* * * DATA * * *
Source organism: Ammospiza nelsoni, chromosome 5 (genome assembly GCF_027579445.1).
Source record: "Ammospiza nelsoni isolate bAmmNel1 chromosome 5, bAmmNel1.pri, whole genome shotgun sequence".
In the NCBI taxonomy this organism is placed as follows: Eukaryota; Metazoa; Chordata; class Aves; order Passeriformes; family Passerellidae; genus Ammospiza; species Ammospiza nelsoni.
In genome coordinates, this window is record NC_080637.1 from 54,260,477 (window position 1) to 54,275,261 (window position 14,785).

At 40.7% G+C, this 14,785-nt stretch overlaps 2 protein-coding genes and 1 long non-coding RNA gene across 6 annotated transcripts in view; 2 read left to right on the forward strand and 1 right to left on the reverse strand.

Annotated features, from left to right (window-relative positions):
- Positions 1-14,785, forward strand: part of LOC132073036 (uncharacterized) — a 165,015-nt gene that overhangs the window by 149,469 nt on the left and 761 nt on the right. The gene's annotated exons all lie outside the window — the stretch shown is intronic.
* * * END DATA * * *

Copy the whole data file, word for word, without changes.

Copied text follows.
Source organism: Ammospiza nelsoni, chromosome 5 (genome assembly GCF_027579445.1).
Source record: "Ammospiza nelsoni isolate bAmmNel1 chromosome 5, bAmmNel1.pri, whole genome shotgun sequence".
In the NCBI taxonomy this organism is placed as follows: Eukaryota; Metazoa; Chordata; class Aves; order Passeriformes; family Passerellidae; genus Ammospiza; species Ammospiza nelsoni.
In genome coordinates, this window is record NC_080637.1 from 54,260,477 (window position 1) to 54,275,261 (window position 14,785).

At 40.7% G+C, this 14,785-nt stretch overlaps 2 protein-coding genes and 1 long non-coding RNA gene across 6 annotated transcripts in view; 2 read left to right on the forward strand and 1 right to left on the reverse strand.

Annotated features, from left to right (window-relative positions):
- Positions 1-14,785, forward strand: part of LOC132073036 (uncharacterized) — a 165,015-nt gene that overhangs the window by 149,469 nt on the left and 761 nt on the right. The gene's annotated exons all lie outside the window — the stretch shown is intronic.